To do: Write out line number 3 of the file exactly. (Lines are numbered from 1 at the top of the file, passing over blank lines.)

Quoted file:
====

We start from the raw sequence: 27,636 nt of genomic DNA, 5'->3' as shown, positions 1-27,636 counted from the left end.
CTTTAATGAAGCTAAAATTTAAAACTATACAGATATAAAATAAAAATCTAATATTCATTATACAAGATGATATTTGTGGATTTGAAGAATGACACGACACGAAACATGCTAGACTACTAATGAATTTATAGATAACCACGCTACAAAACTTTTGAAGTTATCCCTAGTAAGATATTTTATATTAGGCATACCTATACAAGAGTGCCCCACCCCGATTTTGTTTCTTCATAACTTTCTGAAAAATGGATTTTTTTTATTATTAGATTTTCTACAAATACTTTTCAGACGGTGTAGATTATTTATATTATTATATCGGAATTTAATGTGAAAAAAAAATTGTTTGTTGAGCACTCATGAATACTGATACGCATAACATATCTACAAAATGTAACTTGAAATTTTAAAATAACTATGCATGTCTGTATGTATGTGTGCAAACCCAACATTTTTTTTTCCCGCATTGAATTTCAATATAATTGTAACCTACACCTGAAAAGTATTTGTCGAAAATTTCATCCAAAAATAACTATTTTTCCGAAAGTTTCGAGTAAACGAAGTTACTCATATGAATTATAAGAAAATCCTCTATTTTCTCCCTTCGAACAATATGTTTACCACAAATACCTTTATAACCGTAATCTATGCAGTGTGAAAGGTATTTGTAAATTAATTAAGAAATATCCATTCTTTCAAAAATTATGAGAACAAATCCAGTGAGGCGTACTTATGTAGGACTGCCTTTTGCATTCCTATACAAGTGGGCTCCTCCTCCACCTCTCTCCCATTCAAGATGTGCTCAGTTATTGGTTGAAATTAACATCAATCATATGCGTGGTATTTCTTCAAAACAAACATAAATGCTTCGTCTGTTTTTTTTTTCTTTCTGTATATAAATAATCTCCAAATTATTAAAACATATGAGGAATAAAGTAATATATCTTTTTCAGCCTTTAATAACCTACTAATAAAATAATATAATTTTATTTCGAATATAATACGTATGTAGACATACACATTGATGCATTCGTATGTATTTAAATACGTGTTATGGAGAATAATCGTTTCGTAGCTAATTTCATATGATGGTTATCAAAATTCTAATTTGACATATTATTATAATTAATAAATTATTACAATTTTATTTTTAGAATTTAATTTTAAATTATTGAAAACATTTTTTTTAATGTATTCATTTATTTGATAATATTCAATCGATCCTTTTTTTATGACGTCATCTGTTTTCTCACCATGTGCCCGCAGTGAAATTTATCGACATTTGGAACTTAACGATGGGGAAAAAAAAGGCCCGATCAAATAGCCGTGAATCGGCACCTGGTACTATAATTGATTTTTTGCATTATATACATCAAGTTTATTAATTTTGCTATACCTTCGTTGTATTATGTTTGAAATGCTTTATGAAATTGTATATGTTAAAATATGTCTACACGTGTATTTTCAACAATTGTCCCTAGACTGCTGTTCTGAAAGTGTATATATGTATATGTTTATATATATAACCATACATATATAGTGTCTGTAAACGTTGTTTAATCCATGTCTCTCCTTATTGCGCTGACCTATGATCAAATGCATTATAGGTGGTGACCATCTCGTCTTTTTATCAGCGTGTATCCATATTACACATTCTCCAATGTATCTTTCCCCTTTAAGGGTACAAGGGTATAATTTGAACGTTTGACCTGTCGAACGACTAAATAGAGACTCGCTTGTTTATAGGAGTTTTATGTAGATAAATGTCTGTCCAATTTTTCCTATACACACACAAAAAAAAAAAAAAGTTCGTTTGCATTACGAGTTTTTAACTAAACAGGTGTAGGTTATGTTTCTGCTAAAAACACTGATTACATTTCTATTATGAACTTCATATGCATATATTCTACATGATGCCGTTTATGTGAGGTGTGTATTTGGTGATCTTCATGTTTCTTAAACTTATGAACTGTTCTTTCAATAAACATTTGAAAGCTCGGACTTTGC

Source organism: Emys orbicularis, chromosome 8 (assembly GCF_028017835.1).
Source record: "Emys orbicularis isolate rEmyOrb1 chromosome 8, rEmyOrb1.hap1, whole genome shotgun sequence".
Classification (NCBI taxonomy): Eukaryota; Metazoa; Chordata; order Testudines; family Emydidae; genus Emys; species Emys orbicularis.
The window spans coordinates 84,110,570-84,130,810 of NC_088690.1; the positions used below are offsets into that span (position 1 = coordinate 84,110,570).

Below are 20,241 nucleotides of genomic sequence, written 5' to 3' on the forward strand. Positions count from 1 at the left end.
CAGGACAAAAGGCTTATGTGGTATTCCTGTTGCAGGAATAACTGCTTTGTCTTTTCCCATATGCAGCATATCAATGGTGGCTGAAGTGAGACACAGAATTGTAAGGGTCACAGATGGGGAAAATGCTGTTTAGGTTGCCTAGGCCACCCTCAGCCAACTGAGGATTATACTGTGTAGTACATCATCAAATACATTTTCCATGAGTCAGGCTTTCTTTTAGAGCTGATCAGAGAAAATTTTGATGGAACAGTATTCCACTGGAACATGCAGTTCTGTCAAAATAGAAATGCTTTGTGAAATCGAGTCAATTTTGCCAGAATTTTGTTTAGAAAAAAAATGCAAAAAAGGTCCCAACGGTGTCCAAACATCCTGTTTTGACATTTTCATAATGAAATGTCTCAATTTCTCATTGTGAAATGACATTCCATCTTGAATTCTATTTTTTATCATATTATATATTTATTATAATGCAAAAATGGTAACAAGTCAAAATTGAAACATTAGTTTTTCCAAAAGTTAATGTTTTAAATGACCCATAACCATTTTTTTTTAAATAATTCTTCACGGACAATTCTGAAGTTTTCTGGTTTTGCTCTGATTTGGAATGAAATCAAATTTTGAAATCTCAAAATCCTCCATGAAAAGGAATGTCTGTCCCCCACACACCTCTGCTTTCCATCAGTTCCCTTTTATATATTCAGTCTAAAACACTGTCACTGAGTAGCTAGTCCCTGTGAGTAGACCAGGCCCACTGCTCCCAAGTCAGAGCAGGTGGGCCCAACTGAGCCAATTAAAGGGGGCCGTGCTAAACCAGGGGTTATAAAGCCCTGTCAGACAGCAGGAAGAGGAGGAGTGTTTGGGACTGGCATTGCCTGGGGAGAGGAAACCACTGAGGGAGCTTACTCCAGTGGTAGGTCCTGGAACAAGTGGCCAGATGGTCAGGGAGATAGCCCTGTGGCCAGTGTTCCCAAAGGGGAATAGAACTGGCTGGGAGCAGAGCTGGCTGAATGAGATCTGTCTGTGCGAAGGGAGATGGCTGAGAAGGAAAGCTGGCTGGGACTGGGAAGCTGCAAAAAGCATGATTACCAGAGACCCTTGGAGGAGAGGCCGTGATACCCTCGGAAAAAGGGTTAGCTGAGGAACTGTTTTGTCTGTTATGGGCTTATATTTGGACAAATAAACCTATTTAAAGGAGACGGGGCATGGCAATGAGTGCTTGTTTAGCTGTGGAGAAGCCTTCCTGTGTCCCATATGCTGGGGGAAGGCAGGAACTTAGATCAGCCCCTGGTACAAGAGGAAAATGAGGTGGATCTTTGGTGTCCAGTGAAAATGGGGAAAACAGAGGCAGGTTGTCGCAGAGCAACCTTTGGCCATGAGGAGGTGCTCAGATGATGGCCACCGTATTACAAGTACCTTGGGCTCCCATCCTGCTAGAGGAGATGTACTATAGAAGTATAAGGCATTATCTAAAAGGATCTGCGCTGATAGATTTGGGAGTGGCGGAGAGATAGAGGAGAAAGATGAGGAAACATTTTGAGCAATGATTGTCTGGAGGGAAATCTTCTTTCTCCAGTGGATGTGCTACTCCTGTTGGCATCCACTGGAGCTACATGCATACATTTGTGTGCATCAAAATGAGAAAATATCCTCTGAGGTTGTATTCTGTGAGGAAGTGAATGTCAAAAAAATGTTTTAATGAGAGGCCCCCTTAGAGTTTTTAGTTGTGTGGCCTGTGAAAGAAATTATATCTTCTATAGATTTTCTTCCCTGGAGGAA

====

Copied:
Source organism: Emys orbicularis, chromosome 8 (assembly GCF_028017835.1).